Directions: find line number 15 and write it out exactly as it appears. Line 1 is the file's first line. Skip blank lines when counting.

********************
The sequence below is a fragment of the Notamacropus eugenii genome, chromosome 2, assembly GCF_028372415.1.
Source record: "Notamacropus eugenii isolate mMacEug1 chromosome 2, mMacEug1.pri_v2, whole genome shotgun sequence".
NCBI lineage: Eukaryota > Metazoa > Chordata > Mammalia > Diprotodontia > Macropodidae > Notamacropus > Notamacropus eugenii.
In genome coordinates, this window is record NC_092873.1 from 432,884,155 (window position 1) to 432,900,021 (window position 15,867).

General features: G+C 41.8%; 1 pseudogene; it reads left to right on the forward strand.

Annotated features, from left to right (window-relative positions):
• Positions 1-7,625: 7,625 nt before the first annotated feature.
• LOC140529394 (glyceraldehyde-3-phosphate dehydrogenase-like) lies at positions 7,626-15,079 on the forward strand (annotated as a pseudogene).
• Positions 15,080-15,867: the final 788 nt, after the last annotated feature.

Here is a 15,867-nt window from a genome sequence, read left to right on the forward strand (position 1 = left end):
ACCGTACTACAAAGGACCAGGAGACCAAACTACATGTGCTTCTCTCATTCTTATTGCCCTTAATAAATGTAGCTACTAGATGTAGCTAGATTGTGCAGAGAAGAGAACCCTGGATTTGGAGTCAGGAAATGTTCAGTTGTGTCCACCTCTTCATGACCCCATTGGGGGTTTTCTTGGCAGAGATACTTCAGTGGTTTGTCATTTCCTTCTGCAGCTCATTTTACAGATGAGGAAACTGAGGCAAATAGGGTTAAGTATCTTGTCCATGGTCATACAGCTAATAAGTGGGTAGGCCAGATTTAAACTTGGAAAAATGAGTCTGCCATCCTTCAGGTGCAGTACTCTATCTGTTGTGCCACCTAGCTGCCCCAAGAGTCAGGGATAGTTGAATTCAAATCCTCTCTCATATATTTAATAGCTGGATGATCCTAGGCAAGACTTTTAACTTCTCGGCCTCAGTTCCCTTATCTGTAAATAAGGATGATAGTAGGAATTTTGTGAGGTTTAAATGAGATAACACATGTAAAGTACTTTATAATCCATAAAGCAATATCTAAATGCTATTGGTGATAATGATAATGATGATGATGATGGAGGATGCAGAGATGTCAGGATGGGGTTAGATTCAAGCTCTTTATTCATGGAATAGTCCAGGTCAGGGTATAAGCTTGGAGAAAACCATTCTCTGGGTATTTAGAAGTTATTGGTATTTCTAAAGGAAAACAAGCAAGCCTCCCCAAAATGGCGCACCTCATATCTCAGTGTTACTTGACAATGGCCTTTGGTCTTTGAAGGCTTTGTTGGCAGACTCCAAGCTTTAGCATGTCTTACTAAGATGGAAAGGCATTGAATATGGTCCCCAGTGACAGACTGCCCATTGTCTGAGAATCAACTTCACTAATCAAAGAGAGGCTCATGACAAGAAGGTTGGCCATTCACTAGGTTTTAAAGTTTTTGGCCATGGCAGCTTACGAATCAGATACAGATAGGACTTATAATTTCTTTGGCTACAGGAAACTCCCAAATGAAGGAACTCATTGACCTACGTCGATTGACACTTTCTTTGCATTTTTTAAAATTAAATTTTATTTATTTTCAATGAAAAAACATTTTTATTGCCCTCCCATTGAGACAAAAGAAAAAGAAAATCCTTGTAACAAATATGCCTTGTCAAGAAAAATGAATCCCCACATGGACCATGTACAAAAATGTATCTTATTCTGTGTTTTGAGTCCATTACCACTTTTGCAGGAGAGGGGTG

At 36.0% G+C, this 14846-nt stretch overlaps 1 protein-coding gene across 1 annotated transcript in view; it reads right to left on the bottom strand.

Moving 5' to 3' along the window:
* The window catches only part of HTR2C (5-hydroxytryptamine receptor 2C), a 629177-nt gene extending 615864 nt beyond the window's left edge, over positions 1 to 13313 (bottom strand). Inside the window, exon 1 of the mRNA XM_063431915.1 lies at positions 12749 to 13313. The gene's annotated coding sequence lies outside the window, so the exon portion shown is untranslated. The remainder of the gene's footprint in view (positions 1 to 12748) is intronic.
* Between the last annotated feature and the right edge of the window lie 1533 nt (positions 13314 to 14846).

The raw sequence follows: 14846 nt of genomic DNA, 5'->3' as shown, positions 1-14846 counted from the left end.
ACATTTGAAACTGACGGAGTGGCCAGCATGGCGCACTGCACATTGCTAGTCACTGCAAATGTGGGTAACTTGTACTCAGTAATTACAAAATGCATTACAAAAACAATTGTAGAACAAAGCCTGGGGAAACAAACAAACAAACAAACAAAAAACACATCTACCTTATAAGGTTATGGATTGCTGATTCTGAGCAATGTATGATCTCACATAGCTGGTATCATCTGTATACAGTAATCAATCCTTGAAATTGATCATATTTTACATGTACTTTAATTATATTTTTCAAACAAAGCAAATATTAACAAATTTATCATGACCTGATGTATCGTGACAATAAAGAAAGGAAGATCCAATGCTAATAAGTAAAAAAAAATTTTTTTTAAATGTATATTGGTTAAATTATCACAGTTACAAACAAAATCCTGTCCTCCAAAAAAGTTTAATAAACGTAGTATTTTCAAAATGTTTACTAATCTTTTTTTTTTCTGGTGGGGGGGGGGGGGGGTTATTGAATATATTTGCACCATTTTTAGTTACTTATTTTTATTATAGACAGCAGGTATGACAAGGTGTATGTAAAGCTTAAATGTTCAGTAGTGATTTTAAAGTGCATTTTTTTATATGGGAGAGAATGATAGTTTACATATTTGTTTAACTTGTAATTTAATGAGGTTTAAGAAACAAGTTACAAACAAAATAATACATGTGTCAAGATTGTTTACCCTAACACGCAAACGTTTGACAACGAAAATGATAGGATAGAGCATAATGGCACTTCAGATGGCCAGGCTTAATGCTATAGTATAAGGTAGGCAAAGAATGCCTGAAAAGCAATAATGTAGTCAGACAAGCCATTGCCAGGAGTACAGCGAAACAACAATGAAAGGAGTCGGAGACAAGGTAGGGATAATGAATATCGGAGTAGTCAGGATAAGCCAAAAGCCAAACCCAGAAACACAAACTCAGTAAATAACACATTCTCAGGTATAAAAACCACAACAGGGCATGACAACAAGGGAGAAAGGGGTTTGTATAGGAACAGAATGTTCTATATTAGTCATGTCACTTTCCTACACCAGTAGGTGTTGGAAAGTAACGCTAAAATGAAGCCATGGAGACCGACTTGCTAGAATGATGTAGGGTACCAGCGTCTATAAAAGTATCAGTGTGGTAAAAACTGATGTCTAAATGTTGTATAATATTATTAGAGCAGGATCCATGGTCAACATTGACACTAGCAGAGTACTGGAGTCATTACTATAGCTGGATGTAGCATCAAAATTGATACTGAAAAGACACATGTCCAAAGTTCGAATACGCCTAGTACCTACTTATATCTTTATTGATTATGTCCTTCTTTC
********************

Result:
* Between the last annotated feature and the right edge of the window lie 1533 nt (positions 13314 to 14846).